Does it exist, what is its raison d'être - and do the answers lie in the stars?
The Higgs boson, also known as the God particle, was in the news lately. Two teams of scientists from the CERN laboratory in Geneva reported possible sightings of this elusive particle last week.
As a physicist who had a hand in formulating today's standard model of particle physics, I was asked about this. Does a God particle really exist, what is its raison d'être, why the unusual name?
I believe Rutherford would have urged caution. Rutherford arguably contributed more than any other person to our understanding of the structure of matter.
His discovery of the nuclear atom, with electrons orbiting a nucleus comprised of neutrons and protons, was based on irrefutable observations. Today's work is less secure.
Modern physics departed from Rutherford's world of certainty in the 1960s with the assumption that neutrons and protons are composed of even smaller particles, known as quarks, with unprecedented properties.
It was assumed, for instance, that quarks are permanently trapped inside the neutrons and protons they inhabit, and are therefore unavailable for study in isolation.
This differentiated them from the particles observed by Rutherford and his collaborators, and introduced uncertainty into the theory. Imagine trying to figure out how a grandfather clock works without being able to open the case.
In the theory, the quarks were initially introduced in pairs of identical twins. But in the world of particle physics, no two particles are identical. Nature does not repeat herself.
The neutron, for example, is slightly heavier than the proton. Also, their charges differ. Hence the Higgs boson.
It was introduced to break up the pairings by giving quarks different masses and charges. But the process was unpredictable, and some quarks (and other particles) ended up outweighing their partners by surprisingly large amounts.
Cubist paintings illustrate the process. These are usually interpreted as depicting multiple perspectives of a single subject. Taken literally, however, they appear to portray objects surprisingly asymmetrical when we expect symmetry. The process appears to be unpredictable, but of course it is not.
Behind the image there is the mind of a master painter. The standard theory is surprising on several counts besides those mentioned above.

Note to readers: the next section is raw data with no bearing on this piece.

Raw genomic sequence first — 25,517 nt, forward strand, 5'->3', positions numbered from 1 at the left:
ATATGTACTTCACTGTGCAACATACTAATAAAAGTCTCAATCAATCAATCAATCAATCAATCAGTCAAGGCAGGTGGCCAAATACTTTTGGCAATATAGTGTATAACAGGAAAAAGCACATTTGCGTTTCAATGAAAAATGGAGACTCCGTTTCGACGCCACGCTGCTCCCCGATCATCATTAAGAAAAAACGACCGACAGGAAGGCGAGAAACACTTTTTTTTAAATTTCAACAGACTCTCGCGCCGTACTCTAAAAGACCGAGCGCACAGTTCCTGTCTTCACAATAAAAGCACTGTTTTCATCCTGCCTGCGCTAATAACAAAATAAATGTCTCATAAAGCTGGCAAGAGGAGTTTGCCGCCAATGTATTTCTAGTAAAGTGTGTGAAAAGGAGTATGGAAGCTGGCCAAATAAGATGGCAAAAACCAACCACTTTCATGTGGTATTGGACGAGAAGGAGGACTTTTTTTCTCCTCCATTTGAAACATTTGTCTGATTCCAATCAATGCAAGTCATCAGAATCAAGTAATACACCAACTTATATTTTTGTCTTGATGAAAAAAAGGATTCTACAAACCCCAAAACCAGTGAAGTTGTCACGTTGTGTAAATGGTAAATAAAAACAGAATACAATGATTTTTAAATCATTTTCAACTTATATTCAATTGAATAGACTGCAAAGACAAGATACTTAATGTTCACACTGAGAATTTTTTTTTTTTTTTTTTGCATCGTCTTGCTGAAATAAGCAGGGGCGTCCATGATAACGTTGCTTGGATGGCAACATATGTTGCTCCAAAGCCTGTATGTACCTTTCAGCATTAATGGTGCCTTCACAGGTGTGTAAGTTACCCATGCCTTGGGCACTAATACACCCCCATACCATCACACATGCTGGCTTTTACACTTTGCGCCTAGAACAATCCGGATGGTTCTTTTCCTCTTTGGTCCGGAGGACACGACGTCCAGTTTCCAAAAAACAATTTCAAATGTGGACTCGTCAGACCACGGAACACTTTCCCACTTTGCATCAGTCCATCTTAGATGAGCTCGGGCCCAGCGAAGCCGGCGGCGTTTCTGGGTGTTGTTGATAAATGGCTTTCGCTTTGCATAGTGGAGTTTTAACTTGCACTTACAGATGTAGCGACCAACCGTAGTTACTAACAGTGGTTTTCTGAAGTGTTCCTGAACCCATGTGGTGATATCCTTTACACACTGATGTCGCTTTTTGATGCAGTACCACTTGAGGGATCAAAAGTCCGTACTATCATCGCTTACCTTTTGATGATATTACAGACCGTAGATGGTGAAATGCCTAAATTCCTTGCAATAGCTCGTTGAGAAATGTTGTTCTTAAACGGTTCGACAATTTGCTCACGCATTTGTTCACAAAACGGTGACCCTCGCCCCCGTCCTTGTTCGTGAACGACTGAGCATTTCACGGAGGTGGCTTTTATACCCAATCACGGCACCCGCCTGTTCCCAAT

Nevertheless, belief in it is strong, and the title 'God particle' that the Higgs boson has inherited is not entirely out of court.
But belief in science counts for little unless it is backed by observation. The data obtained at CERN during 2011 on the Higgs boson were not definitive. A significantly larger data sample will be gathered in 2012, and this may determine unequivocally whether or not the Higgs boson exists. Data from a rival laboratory in the United States will serve as a check.
Many have remarked that a negative result would be as interesting as a positive one. It would open the door for alternative ideas that were side-lined over the years, and encourage the development of new ones.
Other long-standing puzzles could be addressed. For example, the standard theory assumes the existence of 18 types of quarks, but most of these appear to be redundant. The nuclei of the chemical elements we are familiar with, from hydrogen to uranium, are comprised of just six types of quarks. The remaining 12 appear to be superfluous. Their existence is unexplained.
A speculative alternative to the experiments being conducted at CERN would be to listen for radio signals from a more advanced civilization, in the hope they might beam us a blueprint of their findings. Murray Gell-Mann, the inventor of the quark hypothesis, proposed this in 1995. At the time, no planets orbiting stars where life might exist had been found, and the idea seemed unlikely. However, more than 1000 "exoplanets" have since been found, and the idea is perhaps not completely far-fetched.
These and related ideas engage the interests of physicists worldwide. The author's experience with students at the University of Auckland suggests that breakthroughs could emerge anywhere on the globe. It will be interesting to learn if the God particle is still centre stage in the world of physics this time next year.
*Philip Yock is an associate professor of physics at Auckland University.